Independant advice


#1

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My domain is: N/A yet

I ran this command: N/A

It produced this output: N/A

My web server is (include version): unknown

The operating system my web server runs on is (include version): unknown

My hosting provider, if applicable, is: N/A

I can login to a root shell on my machine (yes or no, or I don’t know): No

I’m using a control panel to manage my site (no, or provide the name and version of the control panel): Umbraco Opensource CMS


I’m not sure if the information above would really help at this stage, because I am just after some independent advice.
I’ve recently had a company build me a new website and of course with Google’s announcement of marking unsecured websites the conversation turned to SSL Certificates.
I’ve always considered SSL certificates as a bit of a wrought and that’s why I’m here. I let my web designer know that I’m interested in Let’s Encrypt and while they consider it doable, they believe an hour’s worth of their time is required to achieve it.

Here is a transcript of their message to me:


There is no lets encrypt feature in the CMS. It’s actually harder for us to manage a lets encrypt setup than a certificate install. Because you can’t manually do lets encrypt there is an API to manage and keep running.

I’m happy to look at a lets encrypt setup for you which would mean you don’t have ongoing yearly costs. However it’s 1 hour to get it going. But you’re then connected and running for free.

Let me know if you’d like to go ahead with that. Alternatively we do it the traditional way of buying a cert, and a static IP and renew it yearly.


My questions therefore are:

  1. What duration does a Let’s Encrypt certificate last for?
  2. Is it likely I will require my providers assistance to renew if necessary?
  3. Do I need a static IP with Let’s Encrypt?
  4. Anything else that looks out of place?

Richard


#2

1 hour setup is a perfectly reasonable quote.

90 days. This short duration is mitigated by the client software automatically renewing the certificate, so the intent is that it would not require any human intervention after being setup.

Not likely. However, if the process begins to malfunction at some point in the future, then it would need to be addressed by somebody who is able to work with the client software.

Nope.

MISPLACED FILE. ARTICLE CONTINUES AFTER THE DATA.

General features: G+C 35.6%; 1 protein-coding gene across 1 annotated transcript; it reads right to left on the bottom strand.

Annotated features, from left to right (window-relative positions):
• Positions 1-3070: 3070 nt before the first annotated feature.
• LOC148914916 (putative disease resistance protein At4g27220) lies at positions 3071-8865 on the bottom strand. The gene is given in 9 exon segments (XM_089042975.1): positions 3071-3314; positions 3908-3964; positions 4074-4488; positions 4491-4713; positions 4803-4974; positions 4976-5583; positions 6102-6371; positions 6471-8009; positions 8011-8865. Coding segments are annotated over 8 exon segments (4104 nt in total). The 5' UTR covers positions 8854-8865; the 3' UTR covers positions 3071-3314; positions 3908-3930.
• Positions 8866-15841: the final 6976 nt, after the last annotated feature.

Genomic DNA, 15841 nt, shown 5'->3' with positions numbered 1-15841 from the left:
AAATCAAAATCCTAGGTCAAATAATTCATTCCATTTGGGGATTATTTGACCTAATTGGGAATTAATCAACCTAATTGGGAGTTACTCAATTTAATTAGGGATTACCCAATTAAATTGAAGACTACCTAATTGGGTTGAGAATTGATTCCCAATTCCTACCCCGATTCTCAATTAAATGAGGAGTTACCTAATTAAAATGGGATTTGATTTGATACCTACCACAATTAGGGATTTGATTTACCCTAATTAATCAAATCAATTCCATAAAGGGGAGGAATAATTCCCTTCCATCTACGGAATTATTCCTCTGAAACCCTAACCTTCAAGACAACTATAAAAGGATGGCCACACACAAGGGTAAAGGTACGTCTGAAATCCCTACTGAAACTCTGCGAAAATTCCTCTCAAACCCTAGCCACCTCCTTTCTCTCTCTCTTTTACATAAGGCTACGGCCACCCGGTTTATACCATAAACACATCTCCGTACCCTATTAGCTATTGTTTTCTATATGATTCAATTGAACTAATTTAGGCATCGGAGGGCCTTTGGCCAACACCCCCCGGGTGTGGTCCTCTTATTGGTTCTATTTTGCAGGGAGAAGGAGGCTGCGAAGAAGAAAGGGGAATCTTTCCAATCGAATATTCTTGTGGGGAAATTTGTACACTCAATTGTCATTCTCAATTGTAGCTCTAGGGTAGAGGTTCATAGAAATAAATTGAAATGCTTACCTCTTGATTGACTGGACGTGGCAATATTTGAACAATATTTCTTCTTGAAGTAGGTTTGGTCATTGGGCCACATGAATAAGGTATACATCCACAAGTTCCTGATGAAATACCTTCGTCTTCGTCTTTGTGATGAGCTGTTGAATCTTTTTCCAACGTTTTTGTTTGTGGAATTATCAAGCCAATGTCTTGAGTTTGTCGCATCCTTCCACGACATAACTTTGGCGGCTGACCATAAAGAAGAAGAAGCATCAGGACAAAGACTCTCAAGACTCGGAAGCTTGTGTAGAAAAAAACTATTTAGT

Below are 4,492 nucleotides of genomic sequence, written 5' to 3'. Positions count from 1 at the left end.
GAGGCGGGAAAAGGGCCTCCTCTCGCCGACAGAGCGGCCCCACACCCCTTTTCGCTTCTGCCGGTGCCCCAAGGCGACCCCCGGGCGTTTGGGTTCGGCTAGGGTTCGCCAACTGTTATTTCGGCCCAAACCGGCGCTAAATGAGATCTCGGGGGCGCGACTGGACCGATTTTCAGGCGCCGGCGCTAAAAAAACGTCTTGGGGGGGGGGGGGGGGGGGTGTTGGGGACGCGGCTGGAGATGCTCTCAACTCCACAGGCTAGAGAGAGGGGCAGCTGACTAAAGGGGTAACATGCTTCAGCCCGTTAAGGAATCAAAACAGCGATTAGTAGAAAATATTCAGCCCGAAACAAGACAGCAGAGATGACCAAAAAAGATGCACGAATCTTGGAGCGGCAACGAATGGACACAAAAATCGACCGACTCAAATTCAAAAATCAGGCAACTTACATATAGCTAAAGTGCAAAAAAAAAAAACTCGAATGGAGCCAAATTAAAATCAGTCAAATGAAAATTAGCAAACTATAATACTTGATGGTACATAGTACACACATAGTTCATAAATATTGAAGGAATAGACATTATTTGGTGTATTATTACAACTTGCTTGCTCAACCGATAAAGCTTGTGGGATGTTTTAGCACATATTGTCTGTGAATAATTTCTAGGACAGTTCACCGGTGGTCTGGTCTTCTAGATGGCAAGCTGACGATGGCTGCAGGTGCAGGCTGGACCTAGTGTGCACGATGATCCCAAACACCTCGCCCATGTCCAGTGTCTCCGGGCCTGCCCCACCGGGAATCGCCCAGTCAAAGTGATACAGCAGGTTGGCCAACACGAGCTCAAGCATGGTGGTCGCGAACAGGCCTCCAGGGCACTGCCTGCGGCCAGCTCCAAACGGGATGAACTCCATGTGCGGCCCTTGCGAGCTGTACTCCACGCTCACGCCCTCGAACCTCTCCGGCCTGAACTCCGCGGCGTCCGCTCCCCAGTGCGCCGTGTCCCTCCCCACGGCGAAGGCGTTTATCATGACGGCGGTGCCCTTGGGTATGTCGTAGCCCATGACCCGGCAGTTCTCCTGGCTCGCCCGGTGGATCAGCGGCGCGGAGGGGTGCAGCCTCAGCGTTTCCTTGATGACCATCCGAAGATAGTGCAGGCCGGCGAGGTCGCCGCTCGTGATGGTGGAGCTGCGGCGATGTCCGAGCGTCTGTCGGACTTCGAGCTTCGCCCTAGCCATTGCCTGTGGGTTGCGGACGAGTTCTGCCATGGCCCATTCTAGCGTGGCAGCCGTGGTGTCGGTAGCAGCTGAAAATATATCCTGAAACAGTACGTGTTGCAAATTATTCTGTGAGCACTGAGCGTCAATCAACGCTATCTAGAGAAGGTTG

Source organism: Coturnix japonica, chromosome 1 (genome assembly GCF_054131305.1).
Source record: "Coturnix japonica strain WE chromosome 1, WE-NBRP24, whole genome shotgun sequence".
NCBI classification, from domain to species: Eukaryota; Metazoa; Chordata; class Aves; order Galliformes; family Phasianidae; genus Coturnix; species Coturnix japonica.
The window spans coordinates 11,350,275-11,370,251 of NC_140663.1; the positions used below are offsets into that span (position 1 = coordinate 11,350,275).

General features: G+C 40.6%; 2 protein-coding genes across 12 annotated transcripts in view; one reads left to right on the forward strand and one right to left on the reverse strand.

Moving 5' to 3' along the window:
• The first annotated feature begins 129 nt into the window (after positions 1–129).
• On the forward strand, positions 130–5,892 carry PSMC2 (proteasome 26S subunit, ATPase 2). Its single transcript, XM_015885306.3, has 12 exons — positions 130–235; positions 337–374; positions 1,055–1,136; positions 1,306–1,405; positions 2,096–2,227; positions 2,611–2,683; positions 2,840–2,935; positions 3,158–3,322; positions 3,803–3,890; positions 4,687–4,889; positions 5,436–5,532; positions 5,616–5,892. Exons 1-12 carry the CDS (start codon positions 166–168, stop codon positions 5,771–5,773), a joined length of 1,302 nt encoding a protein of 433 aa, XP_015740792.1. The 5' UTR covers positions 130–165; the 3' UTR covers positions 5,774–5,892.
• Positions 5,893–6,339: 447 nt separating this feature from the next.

#3

Hi _az and thank you for your very prompt reply :slight_smile:

The provider mentions an API they have to manage (from transcript), is this the same as the client software you mention above? I suspect this client software has to be running within access of the provider since I have no ability to setup or administrate according to them?

Richard


#4

The “API” most likely refers to the client software (which uses the API). The most popular one is https://certbot.eff.org/ , but since Umbraco is usually deployed on Windows (I think), an alternative is probably used. Whatever they use, it has to run within the environment where your website is hosted.

If you don’t have administrative access over your hosting environment, then you are depending on somebody else to manage it for you, including for SSL, right?


#5

If I understand you correctly, then yes. I have rudimentary access to editing site content via a web portal, but not to higher level admin like installing certificates it appears. I am at the mercy of the site developer and hence why I am gaining an understanding of the part they play.


#6

In the ideal situation, managing Let’s Encrypt certificates is 100% automated after the initial install, with no ongoing maintenance whatsoever. The goal is to have automated renewals running twice daily, but only executing a renewal attempt if the certificate is less than 30 days from expiration. This gives the client a large buffer of attempts to renew, and the site administrator a month to fix issues if renewal were to break somehow.

There are dozens of large providers who manage this automatically for their clients already, and I would posit that it should not be an ongoing cost to you for maintenance of this process, as it should be automated once configured. This client should be running on the web server itself, as that’s the simplest way for it to be able to also prove control of the domain.


#7

Thanks for all the information which helped me conclude with the developer that an LE certificate is what I want.

Thread closed.


#8

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